Ethics in the Patient-Pharmacist Relationship

Essay by jsteimlCollege, UndergraduateA+, September 2009

download word file, 6 pages 5.0

When dealing with any kind of healthcare, ethics in practice is an issue that frequently arises. In today's society, everything can be scrutinized and put under the microscope and this can be a cause of concern for healthcare professionals such as pharmacists. They are expected to do everything correctly without ever making mistakes and this can put an immense amount of pressure on them. Not only are they expected to practice perfectly, but also to relay information to patients in a professional manner. When it comes to the patient-pharmacist relationship, pharmacists are expected to maintain a certain ethical ground concerning confidentiality, generosity, and most importantly honesty.

Patients value their confidentiality when it comes to pharmacy related issues such as picking up prescriptions or speaking to the pharmacist. Some people take certain medications that they would not want the world to know about and keeping their privacy is one of the most important responsibilities of a pharmacist.

Pharmacists can face serious legal issues if they do not abide by the privacy regulations created by the Health Insurance Portability and Accountability Act, or HIPAA, in 1996. In short, HIPAA requires that all covered entities develop and maintain privacy policies and procedures, train the workforce on policies and procedures, write policies that address mitigation of violations of the policies, write data safeguard policies to prevent intentional or unintentional use or disclosure of information, and establish procedures for handling complaints (Hasselkus and Lusis). Even with this act, patients still feel the need to worry about whether or not the pharmacist will abide by the regulations and truly keep their confidentiality exclusively between one another.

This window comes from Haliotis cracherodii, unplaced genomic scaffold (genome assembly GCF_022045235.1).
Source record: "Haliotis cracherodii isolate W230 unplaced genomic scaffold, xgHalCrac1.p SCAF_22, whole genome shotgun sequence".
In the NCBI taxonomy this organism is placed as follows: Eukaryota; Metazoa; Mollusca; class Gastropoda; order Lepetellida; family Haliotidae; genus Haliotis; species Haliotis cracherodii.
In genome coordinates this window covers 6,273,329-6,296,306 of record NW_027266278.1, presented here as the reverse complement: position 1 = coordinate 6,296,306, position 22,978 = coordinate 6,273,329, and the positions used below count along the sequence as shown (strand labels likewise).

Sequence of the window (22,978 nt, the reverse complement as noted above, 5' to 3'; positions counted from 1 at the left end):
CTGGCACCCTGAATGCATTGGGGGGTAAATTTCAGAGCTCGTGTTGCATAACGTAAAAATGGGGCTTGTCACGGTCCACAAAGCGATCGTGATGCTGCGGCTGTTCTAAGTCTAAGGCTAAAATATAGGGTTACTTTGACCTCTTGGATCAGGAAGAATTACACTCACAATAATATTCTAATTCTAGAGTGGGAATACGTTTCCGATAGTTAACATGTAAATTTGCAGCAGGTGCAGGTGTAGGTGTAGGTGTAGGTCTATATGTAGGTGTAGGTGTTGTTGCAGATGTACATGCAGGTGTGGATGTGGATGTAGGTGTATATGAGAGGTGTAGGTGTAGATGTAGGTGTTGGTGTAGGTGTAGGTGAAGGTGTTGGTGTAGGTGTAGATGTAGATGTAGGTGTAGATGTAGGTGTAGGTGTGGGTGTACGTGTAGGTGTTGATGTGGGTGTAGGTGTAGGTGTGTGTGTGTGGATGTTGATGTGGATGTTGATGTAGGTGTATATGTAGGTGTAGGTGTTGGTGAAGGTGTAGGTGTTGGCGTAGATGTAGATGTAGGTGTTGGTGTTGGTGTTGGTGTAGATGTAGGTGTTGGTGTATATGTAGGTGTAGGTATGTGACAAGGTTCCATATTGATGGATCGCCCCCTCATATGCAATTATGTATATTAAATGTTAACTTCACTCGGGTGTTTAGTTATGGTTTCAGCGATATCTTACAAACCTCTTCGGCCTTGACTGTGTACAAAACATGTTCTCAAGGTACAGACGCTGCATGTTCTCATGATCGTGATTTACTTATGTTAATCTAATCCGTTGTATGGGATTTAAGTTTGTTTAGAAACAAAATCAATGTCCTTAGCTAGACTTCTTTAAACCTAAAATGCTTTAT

When speaking with a patient at the pharmacy, a pharmacist needs to be aware of their environment. The pharmacist must make sure they are speaking to only the patient...